Once the plant switches to bloom, it will experience a flowering stretch, where it can double in height. So, you will have to bend the new branches to maintain an even canopy.

But we only recommend LST in the first few weeks of the flowering stage when required. After the first month, avoid LST unless a branch is blocking the light of another bud site. You can also do it if a branch grows too close to the light source.

ScrOG Method

single plant SCROG

The grower here has used a single plant to SCROG but you can try it with multiple plants. 

The screen of green (or ScrOG) method is another form of low-stress training that's slightly more complicated but still very rewarding. In this method, you have to use grid netting instead of anchor points to manipulate your plant's shape. 

Here, the grid net holds the flowering points of the plant, and the net itself is held in place with the help of wood stakes or PVC pipes. 

The ScrOG method also allows you to create an even canopy with equal light distribution to the bud sites, encouraging terrific bud development for better yield.

Things you need for ScrOG:

1. Plant ties or biodegradable strings

2. PVC or 2x4 lumber

You can choose either. PVC is light and easier to work with, but some PVC pipes leach toxic fumes under high heat, so look for heat rating on the pipes. Lumber is also suitable because it is sturdy and cheap.

3. Fish-eye hooks

You will need these hooks drilled into the PVC or lumber, acting as an anchor point for the netting.

4. Rope ratchets

These will allow you to lift the ScrOG system as your plant grows, saving you a lot of labor later.

Step-by-step guide for ScrOG:

1. Prepare the ScrOG frame

Begin measuring and cutting the materials to create an outer frame for the netting, which will hold the entire structure. Once you have created a frame with PVC or lumber, you can then drill fish-eye hooks at 2.5 inches on the inside of the frame.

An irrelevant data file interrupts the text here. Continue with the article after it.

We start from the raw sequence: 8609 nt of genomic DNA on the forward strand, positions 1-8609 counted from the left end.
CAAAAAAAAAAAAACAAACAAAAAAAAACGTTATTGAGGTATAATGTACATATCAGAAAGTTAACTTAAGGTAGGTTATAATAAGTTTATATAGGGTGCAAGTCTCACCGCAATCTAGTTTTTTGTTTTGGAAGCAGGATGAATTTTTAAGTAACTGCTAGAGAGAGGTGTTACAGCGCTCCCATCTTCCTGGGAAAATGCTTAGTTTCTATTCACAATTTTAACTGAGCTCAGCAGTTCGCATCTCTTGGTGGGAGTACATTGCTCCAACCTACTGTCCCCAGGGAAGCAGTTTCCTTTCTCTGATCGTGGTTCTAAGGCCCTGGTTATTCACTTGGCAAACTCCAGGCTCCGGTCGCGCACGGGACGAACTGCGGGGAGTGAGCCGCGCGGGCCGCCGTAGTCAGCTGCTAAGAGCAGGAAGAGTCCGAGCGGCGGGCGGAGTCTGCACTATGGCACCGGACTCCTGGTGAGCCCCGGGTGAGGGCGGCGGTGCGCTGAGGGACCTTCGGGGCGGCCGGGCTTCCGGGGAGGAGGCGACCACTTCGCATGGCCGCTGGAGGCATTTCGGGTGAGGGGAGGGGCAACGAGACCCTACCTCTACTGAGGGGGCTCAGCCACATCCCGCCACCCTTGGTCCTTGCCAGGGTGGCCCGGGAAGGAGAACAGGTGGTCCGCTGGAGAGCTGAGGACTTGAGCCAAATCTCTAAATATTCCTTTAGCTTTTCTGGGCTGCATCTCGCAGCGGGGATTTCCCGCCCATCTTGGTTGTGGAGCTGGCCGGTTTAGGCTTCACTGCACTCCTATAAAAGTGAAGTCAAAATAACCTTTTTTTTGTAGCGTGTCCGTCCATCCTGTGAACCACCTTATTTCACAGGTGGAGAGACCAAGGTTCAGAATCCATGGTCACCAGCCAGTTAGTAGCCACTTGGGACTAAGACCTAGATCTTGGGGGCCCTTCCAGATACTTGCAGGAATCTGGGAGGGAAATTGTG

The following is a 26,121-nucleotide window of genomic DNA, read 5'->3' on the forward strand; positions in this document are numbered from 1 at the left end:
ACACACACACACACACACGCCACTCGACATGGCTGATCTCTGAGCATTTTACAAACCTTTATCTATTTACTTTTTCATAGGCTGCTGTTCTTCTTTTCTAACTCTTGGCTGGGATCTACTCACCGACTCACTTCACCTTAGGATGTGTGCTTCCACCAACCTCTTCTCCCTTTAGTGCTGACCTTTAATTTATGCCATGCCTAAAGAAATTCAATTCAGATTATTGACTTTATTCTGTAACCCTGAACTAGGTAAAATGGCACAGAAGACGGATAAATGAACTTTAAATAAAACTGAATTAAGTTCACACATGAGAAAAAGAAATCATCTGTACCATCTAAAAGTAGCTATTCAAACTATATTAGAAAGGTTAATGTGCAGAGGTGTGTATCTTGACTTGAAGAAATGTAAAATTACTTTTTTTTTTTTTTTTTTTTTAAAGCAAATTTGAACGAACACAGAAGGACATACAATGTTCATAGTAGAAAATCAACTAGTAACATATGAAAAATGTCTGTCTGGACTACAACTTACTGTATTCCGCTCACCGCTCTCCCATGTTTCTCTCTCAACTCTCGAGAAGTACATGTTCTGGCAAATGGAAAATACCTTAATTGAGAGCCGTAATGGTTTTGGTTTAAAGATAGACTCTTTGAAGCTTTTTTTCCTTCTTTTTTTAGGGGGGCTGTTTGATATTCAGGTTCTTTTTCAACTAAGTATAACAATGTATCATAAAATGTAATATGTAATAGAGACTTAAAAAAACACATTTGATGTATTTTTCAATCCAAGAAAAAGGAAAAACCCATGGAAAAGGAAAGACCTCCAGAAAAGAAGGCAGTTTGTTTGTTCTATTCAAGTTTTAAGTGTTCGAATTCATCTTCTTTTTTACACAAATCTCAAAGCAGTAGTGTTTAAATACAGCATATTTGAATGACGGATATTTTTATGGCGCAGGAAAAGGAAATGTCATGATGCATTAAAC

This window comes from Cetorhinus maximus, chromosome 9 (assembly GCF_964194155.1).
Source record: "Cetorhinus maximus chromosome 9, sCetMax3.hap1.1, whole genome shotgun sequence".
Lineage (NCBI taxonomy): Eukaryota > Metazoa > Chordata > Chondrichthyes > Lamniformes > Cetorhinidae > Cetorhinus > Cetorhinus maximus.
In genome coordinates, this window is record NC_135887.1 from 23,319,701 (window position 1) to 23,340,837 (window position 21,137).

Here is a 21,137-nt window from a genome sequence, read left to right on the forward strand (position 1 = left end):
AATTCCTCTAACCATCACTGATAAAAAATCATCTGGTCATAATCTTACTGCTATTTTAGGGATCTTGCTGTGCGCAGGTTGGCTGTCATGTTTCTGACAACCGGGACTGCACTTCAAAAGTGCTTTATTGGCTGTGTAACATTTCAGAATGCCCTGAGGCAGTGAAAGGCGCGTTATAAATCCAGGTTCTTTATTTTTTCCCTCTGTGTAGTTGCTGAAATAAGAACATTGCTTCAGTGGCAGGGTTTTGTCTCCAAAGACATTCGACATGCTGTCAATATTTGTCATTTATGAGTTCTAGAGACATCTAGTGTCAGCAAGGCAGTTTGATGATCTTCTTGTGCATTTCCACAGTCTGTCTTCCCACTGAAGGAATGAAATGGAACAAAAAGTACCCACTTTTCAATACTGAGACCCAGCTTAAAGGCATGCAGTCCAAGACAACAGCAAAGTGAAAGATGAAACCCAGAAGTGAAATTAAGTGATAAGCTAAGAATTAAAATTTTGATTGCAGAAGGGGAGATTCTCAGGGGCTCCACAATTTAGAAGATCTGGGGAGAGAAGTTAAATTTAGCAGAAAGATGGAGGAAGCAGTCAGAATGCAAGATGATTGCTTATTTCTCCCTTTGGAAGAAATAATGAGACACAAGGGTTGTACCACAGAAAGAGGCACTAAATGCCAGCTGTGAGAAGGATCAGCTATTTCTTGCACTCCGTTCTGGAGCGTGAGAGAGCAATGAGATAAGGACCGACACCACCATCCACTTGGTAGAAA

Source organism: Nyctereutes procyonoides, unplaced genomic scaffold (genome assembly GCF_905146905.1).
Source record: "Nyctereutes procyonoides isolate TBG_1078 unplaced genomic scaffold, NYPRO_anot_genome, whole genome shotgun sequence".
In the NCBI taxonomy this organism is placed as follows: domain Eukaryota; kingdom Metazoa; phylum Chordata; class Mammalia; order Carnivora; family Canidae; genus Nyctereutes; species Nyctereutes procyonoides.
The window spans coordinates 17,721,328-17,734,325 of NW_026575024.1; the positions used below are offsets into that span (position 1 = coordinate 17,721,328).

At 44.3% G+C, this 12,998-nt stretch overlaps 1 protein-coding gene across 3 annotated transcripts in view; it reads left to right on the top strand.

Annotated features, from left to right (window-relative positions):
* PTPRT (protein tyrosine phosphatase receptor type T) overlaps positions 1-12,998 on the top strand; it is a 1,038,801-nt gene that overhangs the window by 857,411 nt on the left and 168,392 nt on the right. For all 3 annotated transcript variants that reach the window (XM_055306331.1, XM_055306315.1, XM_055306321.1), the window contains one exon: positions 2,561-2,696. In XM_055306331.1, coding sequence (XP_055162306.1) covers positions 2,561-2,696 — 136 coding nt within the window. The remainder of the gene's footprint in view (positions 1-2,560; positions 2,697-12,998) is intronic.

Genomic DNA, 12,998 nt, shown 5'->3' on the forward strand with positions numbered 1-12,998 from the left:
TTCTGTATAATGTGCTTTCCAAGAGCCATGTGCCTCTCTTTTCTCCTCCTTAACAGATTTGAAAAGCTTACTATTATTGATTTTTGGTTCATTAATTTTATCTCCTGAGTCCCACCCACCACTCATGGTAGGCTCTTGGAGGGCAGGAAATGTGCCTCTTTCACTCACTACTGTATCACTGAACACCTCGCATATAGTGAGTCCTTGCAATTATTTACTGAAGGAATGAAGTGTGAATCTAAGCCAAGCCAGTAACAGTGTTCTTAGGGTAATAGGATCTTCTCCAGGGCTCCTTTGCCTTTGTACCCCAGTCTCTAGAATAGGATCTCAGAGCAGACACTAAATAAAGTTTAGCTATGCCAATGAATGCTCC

Now, connect the hooks to their corresponding and parallel hooks using the string until you have a perfect grid of strings running between the frame.

2. Build a support system

Now, use the rope ratchets to anchor the frame's corner and lift it up. This is required to easily lift the frame using the ratchets to meet your plant's height when the plant grows. 

3. Manipulate the plant

Once you have placed the ScrOG net over your plant, wait until the plant has at least five nodes. 

Then, start bending the branches halfway and direct them towards the grid. One grid square must only contain one branch, so bend them accordingly. And as the plant grows, raise the ScrOG frame too.

During the vegetative stage, you will have to be watchful and continually bend the branches into their corresponding grids. If you do this right, each square in the net will contain a branch by the end of the vegetative phase. 

You can also top your plant by cutting the apical node. 

4. Prepare your plant for bloom

Before switching to a 12/12 light cycle, you need to prepare your plant for the flowering stage. For this, ensure that the branches are equally spaced with an even canopy, the net's height is in line with the plant's height, and the plant is not experiencing any stress or health problems.

Once the plant is ready, switch to a 12/12 light cycle and wait for the buds to bloom in each square of the net. Remember, your plant may exhibit explosive growth, so keep the ScrOG net's height in line with the plant. 

Can you LST outdoor cannabis plants?

Outdoor LST